General
Jan Wörner.  Credit: Ken Kremer/kenkremer.com/spaceupclose.com

The
next step this month is for the team to carry out the propulsion functional
test whereby “commands are sent to test the system and ensure everything
interacts as needed” – but not actually fire the engines.



The
propulsion test firings will be done later at NASA’s test facility in White
Sands, New Mexico.



All four
7-meter long solar wings were removed following the D-Fat test conclusion. 



The next
big milestone will be mating of the ESM with the Orion Artemis-1 Crew module in
July into a unified 7.3 meter tall structure the size of a two-story house. 



Orion Artemis-1 crew module under construction at KSC. Credit: Ken Kremer/kenkremer.com/spaceupclose.com

Thereafter
the Orion Artemis -1 CM/ESM vehicle will be carefully loaded horizontally into
the belly of the ‘Super Guppy’ – NASA’s
one of a kind, gorgeous hybrid aircraft. 



The Super Guppy will transport it from the
Kennedy Space Center to NASA’s Plum Brook facility for critical thermal vacuum,
acoustic, electromagnetic testing prior to the uncrewed lunar test flight.
Launch on SLS-1 is scheduled
for late 2020.

‘Super
Guppy’ – NASA’s one of a kind,gorgeous hybrid aircraft. Around July 2019 the  combined NASA Orion Crew Module EM-1 and
European Service Module-1 will be loaded horizontally into belly of the
behemoth and transported from the Kennedy Space Center to Plum Brook
facility for critical thermal vacuum, acoustic, electromagnetic testing prior
to lunar test flight.
Launch on SLS-1
scheduled for late 2020
.  Credit: Ken Kremer/kenkremer.com/spaceupclose.com

The next test launch
in the Orion program is slated for July 2 involving the
Ascent Abort-2 test from pad 46 on Cape Canaveral Air Force
Station. Watch for our upcoming coverage.

During the flight an Orion test
article will launch on a Minotaur 4 booster to more than six miles in altitude,
where Orion’s launch abort system (LAS) will pull the capsule and its crew away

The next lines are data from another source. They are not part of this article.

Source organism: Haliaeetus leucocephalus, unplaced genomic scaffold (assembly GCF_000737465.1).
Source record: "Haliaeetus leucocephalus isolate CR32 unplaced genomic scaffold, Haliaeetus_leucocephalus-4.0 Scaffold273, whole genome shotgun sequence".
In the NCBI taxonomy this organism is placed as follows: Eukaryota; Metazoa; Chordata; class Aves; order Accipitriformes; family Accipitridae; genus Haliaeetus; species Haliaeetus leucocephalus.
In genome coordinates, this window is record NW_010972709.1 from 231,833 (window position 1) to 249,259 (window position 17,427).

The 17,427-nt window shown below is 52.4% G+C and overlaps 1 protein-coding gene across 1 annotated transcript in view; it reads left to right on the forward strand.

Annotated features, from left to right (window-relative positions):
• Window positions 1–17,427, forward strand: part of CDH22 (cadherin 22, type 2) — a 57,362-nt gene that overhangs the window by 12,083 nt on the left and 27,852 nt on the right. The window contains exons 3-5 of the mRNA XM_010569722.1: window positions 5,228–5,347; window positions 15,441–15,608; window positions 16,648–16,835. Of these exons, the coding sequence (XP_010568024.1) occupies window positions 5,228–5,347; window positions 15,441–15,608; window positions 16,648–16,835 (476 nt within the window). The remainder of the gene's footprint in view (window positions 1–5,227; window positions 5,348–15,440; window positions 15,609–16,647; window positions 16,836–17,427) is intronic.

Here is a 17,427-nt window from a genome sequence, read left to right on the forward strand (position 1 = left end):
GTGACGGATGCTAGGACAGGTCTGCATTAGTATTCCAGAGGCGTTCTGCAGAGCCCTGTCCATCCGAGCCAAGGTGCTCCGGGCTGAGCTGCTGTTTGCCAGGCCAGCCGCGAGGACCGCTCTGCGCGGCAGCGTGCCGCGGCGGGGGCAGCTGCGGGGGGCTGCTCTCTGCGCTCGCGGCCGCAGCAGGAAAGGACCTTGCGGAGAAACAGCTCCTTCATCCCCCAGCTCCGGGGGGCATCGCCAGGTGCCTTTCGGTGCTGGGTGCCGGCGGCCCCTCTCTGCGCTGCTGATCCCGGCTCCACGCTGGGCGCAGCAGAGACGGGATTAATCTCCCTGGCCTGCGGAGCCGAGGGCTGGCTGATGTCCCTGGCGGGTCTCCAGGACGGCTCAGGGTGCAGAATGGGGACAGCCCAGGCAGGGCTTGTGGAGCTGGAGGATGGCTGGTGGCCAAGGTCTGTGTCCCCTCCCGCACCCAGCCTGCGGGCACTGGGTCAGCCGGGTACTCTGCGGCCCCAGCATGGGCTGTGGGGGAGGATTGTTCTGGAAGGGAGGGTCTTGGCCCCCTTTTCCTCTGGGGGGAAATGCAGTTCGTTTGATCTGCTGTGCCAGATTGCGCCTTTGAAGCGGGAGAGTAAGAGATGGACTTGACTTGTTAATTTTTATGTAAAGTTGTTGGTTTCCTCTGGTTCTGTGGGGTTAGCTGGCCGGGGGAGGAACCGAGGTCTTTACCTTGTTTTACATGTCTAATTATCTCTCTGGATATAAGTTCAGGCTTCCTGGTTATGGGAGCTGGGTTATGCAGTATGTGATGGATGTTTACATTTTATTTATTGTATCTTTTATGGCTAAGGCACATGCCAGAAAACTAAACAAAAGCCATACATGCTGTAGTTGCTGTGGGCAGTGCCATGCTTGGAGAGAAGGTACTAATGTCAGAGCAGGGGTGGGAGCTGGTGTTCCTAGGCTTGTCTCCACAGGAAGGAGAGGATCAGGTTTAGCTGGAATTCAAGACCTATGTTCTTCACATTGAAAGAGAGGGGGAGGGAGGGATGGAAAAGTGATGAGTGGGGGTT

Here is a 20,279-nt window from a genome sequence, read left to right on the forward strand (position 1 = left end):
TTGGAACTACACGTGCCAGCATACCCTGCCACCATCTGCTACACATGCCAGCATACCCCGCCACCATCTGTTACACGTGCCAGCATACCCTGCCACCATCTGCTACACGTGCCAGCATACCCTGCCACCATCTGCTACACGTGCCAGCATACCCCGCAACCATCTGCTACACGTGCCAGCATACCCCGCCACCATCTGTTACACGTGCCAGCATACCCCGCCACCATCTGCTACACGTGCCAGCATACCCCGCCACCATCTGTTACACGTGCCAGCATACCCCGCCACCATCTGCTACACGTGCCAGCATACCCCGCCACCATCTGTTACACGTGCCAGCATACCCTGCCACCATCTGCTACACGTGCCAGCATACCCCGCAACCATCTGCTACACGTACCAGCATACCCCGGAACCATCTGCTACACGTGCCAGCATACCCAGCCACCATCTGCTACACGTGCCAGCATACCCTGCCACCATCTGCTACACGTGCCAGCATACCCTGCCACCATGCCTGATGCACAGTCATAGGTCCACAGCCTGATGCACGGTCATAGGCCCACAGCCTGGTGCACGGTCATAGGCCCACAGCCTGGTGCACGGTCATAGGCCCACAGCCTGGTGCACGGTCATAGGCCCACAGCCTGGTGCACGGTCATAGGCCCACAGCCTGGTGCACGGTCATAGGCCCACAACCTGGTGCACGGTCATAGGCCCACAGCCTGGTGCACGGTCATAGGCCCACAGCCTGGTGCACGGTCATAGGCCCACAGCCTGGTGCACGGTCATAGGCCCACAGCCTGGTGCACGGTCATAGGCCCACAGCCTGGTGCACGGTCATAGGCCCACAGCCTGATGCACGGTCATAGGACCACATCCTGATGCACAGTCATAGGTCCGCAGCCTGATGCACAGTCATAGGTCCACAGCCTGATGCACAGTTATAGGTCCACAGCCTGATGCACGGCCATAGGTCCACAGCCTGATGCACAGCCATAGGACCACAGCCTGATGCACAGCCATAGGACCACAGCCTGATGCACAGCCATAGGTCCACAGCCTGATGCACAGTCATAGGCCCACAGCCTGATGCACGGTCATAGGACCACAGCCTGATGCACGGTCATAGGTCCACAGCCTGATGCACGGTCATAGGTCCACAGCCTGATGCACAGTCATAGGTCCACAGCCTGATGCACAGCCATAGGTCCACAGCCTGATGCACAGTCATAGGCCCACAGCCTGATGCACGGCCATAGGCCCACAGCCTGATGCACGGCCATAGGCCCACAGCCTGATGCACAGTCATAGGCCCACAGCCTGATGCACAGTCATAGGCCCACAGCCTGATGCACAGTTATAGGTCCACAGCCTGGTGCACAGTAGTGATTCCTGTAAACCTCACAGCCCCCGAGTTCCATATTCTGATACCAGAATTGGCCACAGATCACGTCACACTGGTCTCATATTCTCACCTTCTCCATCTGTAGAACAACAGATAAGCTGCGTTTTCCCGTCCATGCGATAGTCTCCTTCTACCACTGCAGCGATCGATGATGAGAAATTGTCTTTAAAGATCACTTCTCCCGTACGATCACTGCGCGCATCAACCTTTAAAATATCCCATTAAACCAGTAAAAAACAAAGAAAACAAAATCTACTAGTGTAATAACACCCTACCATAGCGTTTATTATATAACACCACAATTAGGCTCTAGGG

to safety in a split second in a simulated rocket emergency during ascent on
the
Space Launch System
rocket.
Artemis 1 will be the first mission launching Orion on
the SLS rocket from Kennedy’s Launch Pad 39B. The mission will take Orion
thousands of miles past the Moon on an approximately three-week test flight.
Orion will return to Earth and splashdown in the Pacific Ocean off the coast of
California, where it will be retrieved and returned to Kennedy.

Artemis 1 mission graphic. Credit: NASA

Watch for Ken’s continuing
onsite coverage of NASA, SpaceX, ULA, Boeing, Lockheed Martin, Northrop Grumman
and more space and mission reports direct from the Kennedy Space Center, Cape
Canaveral Air Force Station, Florida and Wallops Flight Facility, Virginia.



Stay tuned here for Ken’s continuing Earth and
Planetary science and human spaceflight news: www.kenkremer.com –www.spaceupclose.com – twitter @ken_kremer
– email: ken at kenkremer.com



Dr. Kremer is a research scientist and journalist based in the
KSC area, active in outreach and interviewed regularly on TV and radio about
space topics.

………….
Ken’s photos are for sale and he is available for lectures and outreach events



Ken Kremer

Watch for Ken’s continuing onsite coverage of NASA, SpaceX, ULA, Boeing, Lockheed Martin, Northrop Grumman and more space and mission reports direct from Kennedy Space Center and Cape Canaveral Air Force Station in Florida and Wallops Flight Facility in Virginia. Stay tuned here for Ken's continuing Earth and Planetary science and human spaceflight news. Dr. Kremer is a research scientist and journalist based in the KSC area, active in outreach and interviewed regularly on TV and radio about space topics. Ken’s photos are for sale and he is available for lectures and outreach events.